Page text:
The latest threat from Iceland's Eyjafjallajokul volcano caused two days of runway shutdowns and flight cancellations in the Republic of Ireland, Northern Ireland and Scotland, inconveniencing an estimated 100,000 travelers. Irish and British airlines launched extra services Thursday to help get them on their way.
The volcano has regularly belched out ash since its eruption began April 13, and European air authorities initially reacted April 14-20 by shutting down all air services in several countries to the east, stopping 100,000 flights and 10 million passengers.
This time, newly negotiated European safety rules restricted the aircraft grounding to Britain and Ireland and involved more precise closure orders based on how close the densest ash clouds were to airports' landing and takeoff paths.
Until Eyjafjallajokul stops its emissions, the key to the future course of Europe's ash crisis will be the prevailing winds that guide the ash clouds at altitudes of 10,000 to 20,000 feet (3 to 6 kilometers).
When the Atlantic winds blow to the northeast toward the unpopulated Arctic — the typical pattern in springtime — the danger to aircraft is minimized. But when they shift southward, as happened this week and in mid-April, airlines' ability to land and depart safely is jeopardized.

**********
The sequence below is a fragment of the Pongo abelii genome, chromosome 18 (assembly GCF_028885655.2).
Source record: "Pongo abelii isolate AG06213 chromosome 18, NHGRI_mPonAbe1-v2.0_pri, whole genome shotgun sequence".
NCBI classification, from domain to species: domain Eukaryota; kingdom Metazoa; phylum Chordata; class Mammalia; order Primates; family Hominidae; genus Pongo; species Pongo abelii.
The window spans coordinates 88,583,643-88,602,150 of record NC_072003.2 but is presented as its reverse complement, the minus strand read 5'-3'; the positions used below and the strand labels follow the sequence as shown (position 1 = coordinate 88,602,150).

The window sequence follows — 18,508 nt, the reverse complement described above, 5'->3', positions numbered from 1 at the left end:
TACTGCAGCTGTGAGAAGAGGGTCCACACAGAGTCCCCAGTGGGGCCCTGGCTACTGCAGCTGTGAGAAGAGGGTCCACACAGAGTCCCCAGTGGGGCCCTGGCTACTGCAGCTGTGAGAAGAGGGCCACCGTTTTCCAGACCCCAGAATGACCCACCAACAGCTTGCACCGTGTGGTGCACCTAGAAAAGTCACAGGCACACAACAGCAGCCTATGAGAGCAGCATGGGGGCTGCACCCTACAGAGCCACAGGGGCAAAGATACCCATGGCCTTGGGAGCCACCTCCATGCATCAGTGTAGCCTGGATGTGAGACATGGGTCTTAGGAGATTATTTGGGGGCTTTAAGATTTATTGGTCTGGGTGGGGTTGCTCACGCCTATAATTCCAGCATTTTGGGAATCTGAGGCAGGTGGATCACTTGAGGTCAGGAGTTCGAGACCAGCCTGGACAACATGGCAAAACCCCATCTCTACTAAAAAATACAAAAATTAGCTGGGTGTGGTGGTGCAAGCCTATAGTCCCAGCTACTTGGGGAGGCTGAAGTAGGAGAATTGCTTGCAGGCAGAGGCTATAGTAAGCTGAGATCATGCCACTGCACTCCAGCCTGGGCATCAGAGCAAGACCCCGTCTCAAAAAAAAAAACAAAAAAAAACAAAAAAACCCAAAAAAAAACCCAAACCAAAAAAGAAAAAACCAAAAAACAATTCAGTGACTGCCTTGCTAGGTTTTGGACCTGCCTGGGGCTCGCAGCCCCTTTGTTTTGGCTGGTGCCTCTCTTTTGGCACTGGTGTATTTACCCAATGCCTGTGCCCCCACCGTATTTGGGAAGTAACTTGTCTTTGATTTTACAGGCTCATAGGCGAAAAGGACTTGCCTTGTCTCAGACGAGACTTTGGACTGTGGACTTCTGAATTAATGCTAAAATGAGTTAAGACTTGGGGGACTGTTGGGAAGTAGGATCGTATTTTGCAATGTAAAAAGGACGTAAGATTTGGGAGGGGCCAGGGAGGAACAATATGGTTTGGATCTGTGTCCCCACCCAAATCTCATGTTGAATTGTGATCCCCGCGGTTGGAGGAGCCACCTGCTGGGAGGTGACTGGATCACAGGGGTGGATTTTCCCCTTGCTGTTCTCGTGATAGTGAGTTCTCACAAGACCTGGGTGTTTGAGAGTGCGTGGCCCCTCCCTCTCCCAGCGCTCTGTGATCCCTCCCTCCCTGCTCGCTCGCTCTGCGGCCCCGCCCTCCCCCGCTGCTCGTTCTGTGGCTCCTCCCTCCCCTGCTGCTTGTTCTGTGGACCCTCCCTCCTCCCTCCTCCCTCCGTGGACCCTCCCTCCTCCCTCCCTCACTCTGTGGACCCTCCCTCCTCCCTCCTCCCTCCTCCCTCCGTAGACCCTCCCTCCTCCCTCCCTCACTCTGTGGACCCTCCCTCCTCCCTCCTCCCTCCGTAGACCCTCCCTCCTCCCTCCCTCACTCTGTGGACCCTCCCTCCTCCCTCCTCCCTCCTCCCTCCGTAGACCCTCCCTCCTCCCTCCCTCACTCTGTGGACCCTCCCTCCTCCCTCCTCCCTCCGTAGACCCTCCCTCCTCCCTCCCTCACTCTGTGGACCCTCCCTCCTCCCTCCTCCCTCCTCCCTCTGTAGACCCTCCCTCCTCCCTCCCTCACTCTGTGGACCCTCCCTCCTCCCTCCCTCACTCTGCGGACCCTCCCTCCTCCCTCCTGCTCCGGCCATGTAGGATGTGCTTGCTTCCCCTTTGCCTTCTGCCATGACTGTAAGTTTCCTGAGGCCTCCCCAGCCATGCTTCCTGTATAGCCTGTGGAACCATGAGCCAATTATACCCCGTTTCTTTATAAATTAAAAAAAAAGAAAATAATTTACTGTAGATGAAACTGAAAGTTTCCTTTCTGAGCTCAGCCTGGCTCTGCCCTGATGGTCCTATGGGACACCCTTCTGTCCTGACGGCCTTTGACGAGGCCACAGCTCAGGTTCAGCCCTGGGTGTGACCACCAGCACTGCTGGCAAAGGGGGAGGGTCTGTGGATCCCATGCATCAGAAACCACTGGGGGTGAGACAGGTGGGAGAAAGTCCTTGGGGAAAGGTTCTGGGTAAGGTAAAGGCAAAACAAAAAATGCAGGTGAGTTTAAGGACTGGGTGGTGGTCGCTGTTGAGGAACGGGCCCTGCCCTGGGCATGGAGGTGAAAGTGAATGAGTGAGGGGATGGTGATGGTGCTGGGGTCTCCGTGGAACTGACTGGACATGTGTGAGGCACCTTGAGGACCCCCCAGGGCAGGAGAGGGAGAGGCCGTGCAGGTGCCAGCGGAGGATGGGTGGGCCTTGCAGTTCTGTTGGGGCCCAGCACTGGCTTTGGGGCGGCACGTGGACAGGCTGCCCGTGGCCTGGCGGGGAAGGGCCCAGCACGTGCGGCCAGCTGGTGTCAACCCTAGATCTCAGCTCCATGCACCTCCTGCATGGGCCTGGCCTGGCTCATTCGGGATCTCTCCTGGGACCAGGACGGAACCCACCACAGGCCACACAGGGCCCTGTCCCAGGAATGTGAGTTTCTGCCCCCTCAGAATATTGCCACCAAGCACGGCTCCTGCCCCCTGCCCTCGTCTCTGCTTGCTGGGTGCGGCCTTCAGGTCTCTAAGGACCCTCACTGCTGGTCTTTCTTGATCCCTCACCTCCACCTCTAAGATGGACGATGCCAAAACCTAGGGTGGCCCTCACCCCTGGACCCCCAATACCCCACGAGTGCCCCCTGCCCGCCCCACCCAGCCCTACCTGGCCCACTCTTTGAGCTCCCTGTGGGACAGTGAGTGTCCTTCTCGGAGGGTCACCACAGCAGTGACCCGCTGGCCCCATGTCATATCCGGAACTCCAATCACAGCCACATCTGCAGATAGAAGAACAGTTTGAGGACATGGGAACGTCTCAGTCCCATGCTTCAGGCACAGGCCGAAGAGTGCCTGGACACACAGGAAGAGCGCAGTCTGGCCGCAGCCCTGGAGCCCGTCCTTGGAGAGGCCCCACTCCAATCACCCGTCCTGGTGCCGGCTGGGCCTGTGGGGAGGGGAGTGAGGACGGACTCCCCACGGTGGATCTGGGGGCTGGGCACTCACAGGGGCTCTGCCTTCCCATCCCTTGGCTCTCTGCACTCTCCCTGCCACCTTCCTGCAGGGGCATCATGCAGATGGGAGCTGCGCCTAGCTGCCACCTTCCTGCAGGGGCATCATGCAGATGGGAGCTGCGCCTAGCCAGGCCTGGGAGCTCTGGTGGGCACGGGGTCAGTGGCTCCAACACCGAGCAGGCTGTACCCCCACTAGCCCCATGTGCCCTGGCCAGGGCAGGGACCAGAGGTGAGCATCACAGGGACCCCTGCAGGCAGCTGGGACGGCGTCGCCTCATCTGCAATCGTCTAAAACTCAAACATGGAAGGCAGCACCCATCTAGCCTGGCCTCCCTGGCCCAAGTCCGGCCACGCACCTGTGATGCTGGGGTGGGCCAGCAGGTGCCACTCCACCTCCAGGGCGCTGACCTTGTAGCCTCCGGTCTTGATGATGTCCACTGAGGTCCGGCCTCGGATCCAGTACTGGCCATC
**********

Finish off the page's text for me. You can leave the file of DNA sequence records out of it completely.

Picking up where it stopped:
Ireland's major airlines largely resumed normal schedules by 9 a.m. (0800 GMT) Thursday, although Aer Lingus canceled 34 flights and Ryanair just four, chiefly involving airports in southwest Ireland where the ash was last to leave. Scotland's airports reopened earlier.
"For now Irish airports are open and will remain open for the remainder of the day," said Donie Mooney, operations manager at the Irish Aviation Authority.
Authorities maintained a cautious note because of the uncertainty of the winds. Forecasters said they expected the winds to shift to the northeast again Thursday and stay that way through the weekend — before they turn south again next week, putting the security of airports' landing and takeoff paths in doubt again.
The volcano, about 900 miles (1,500 miles) northwest of Ireland, has shown no signs of stopping since it began belching ash April 13. The glacier-capped volcano last erupted sporadically from 1821 to 1823.